Video: setting your amp's gain control
Properly set gain prevents distortion and reduces noise
I've been with Crutchfield since 1999, where I began as one our advisors, helping our customers choose new gear. After a couple of years, I moved to the writing team where I spent a decade researching new products and getting hands on with car stereos, amplifiers, speakers, and subs. Yeah, I've been doing this for a while.
For the past few years, I've been the managing editor of Crutchfield's Car A/V web article content. I couldn't ask for a better job — we get to play with car audio gear every day! I'm a Virginia native from the heart of the Blue Ridge Mountains. Outside of work, I love listening to music, playing board games, and installing new audio systems for my friends.
More from Robert Ferency-Viars
Check out our quick and easy method for properly setting the gain on your car amplifier. This simple adjustment will have you on the road to stellar sound.
Properly setting the gain on your amplifier is key to getting great sound in your car. The gain control is not for adjusting volume. It simply adjusts the amount of signal coming from your receiver into the amplifier.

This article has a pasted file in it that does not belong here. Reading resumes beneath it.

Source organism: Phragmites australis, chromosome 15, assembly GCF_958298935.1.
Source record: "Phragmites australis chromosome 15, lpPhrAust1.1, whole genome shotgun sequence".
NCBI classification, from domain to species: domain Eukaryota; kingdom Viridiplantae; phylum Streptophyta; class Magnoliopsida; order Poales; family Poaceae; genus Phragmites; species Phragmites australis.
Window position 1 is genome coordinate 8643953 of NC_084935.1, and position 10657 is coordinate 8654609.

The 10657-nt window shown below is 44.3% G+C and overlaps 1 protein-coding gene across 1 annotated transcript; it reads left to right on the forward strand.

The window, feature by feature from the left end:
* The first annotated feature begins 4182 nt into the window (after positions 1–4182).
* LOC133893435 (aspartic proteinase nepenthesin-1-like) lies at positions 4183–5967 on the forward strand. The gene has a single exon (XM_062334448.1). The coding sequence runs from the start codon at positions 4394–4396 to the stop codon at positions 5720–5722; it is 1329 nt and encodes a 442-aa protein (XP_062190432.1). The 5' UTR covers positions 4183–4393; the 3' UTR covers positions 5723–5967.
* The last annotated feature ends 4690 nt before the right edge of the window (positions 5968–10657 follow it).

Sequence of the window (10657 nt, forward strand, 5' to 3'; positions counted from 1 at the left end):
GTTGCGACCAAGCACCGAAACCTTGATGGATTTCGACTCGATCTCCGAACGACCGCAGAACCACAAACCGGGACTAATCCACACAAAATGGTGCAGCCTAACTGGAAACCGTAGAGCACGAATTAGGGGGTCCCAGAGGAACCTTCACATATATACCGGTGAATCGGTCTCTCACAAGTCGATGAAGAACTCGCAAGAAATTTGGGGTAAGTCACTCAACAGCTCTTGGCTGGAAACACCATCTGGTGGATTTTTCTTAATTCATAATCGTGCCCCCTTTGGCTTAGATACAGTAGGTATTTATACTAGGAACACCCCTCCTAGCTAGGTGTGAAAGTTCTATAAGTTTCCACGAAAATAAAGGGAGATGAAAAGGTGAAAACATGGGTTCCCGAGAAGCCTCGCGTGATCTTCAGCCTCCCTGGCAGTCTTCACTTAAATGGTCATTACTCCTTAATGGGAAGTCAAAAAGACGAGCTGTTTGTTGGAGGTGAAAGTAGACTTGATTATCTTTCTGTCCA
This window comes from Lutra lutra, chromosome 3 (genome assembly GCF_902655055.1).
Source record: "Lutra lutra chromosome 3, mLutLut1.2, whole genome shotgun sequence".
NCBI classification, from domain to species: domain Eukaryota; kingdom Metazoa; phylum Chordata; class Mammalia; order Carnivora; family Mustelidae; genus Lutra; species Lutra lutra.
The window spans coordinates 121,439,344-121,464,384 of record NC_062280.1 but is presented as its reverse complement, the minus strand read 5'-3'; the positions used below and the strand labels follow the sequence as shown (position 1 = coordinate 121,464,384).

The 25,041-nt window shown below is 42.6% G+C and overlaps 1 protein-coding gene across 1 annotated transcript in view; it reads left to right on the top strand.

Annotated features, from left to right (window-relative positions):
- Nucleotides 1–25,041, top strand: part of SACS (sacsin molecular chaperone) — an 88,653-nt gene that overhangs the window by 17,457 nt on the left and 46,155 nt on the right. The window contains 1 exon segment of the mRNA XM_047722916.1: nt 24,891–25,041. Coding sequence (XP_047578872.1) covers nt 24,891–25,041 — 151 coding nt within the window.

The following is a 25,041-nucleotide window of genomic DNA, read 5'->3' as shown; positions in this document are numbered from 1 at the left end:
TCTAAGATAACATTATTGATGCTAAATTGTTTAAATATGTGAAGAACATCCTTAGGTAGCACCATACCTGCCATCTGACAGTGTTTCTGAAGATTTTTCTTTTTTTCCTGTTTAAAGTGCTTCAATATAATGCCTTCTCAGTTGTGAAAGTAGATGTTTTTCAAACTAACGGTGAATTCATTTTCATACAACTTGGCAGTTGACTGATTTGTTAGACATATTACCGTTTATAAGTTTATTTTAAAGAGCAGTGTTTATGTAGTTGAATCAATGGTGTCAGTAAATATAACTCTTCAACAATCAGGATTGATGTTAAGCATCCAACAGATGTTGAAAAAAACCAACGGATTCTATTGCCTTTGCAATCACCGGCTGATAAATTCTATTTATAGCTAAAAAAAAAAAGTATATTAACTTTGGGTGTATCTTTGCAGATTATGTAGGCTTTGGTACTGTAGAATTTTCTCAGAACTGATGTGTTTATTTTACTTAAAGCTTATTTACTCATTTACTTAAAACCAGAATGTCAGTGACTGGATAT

If you set it too high, you're introducing distortion into the sound. But if you set it too low then you're choking back on what the amp is there to do in the first place. So the key is finding the right balancing point for your car.
Every manufacturer is a little different in how they design their amps, so be sure and check your owner's manual to see what they recommend. We're going to show you a technique that works pretty well with any amplifier.
First turn the amp's gain all the way down. Then go up front and put on some music. Now crank the stereo's volume until you hear distortion. Then back it off until the distortion goes away. Now go to the back again and turn up the amp's gain until that distortion comes back. Then, once again, back off until the distortion's gone. You're done.
If you're using the amp to power your speakers, everything should be clear and strong. If you're powering a subwoofer, then as you turn it up that sub should continue hitting hard and tight and the bass should be well-defined.